Reissue with the latest remastering. Features original cover artwork. Comes with a descripton in Japanese. A later album from reedman Eddie Harris – but a set that still continues some of his best funky styles from the 70s Atlantic Records years! In fact, the record may well be the last that Eddie ever cut in this mode – a real surprise at a time when some of his other sessions were more traditional – and the record's filled with lots of very groovy surprises that include great Fender Rhodes from William Henderson, plus more electric piano from Eddie – who also sings a bit too, in that great raspy tone of his. Rhythms are often pretty great, too – funky, in an offbeat way – thanks to sweet basslines from Larry Gales and drums from Carl Burnett.
Reissue with the latest remastering. Features original cover artwork. Comes with a descripton in Japanese. A great later date from Eddie Harris – only a trio set, but one that often has all the full, soulful currents of some of the reedman's 70s material for Atlantic Records! Eddie plays piano and trumpet in addition to his usual tenor – and often does so at the same time, thanks to the magic of overdub – which also allows Harris to vocalize a bit next to his instrumental passages, with this very cool sound that's both an extension of the vocalizations he'd begun with Les McCann, but also some more familiar jazz singing as well.
Gene Harris never veered closer to mainstream jazz-funk than Tone Tantrum – a slick, propulsive record recalling Donald Byrd's classic sessions with the Mizell brothers (not surprising, given that Byrd turns up on a few tracks here). It's very much a product of its time, channeling influences from underground disco to Stevie Wonder, and remains arguably the most blatantly commercial release in the entire Blue Note catalog.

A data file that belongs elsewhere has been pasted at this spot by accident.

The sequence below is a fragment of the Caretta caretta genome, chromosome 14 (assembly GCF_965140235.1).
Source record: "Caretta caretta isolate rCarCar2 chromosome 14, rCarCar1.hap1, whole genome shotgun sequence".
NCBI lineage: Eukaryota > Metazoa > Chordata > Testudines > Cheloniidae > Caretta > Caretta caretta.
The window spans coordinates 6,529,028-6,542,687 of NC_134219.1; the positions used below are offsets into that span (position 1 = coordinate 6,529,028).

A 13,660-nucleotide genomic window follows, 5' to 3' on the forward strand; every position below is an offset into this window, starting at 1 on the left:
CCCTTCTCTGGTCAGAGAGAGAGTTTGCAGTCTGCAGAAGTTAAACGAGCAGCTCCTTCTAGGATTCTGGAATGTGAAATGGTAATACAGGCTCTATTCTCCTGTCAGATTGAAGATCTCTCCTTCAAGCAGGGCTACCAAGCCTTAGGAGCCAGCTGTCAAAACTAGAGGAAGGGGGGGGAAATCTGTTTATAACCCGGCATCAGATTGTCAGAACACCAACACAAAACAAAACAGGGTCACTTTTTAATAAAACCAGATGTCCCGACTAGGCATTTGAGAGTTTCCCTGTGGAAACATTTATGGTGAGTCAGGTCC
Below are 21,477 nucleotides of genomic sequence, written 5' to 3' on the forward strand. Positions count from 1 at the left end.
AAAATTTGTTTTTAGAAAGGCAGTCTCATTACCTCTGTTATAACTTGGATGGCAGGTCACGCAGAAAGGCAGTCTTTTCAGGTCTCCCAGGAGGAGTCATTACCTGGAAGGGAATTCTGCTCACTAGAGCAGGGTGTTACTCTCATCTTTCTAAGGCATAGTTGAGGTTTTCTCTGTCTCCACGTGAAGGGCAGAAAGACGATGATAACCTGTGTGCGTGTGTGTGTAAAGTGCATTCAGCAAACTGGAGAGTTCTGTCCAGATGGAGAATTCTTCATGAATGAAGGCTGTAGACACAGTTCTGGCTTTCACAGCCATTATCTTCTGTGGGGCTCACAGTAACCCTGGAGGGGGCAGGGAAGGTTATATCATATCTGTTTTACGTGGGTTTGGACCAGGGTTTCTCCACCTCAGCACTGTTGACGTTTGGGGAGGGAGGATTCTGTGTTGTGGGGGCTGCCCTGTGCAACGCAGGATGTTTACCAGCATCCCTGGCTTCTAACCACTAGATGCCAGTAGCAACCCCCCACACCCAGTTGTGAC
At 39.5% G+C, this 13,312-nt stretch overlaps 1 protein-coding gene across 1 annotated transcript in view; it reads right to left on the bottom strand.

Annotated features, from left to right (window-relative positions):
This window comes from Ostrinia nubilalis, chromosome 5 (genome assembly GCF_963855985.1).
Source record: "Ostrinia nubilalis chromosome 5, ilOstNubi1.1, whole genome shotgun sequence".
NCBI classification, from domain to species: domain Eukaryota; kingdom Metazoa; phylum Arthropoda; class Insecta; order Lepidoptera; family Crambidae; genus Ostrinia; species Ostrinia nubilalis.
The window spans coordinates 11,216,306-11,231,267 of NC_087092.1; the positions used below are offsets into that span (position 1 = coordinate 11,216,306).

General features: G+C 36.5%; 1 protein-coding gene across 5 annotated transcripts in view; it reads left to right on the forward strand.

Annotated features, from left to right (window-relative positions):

"Let me begin by saying that this is not the greatest jazz album you've ever heard." So states critic/DJ Harry Abraham in the liner notes on the back of Sweet Revival, Ronnie Foster's second album as a leader. Abraham was obviously trying to deflect criticism that this record is, in his words, "a commercial album that could have just as easily been titled 'Ronnie Foster Plays the Top 40 hits of the Seventies With Horns, Strings and Voices,'" but nothing he could write would make this album acceptable to jazz purists.
Wicked keyboards from Ronnie Foster – and a set that really steps forward from his previous two Blue Note albums! The record really has Ronnie moving into a more rounded soul space – singing along with his keyboards, in ways that may well be aimed at making Foster the next Stevie Wonder – although still with some of the hipper, quirkier touches that make his music so great! The lineup of players is very top shelf – almost more of a CTI/Kudu session, with George Benson and Joe Beck on guitar, Mtume on congas, and lots of heavy bass from William Allen and Gary King. Foster wrote all the cuts – save for a cover of Stevie Wonder's "Tuesday Heartbreak" – and titles include "Funky Motion", which was covered by Roy Ayers – plus "Cheshire Cat", "Fly Away", "Heartless", and "Like a Child".
The Tracii Guns League Of Gentlemen is a Rock And Roll band that leans heavy into 1970’s British and American blues based hard rock. Guns chose all veteran stage and studio performers to round out his latest group, including an exciting young frontman, vocalist Scott Foster Harris, who hails from Texas and delivers a very soulful southern bluesy rock vocal style. Together the members combine for an impressive musical alliance that has created one of the most impressive classic rock debut records in years.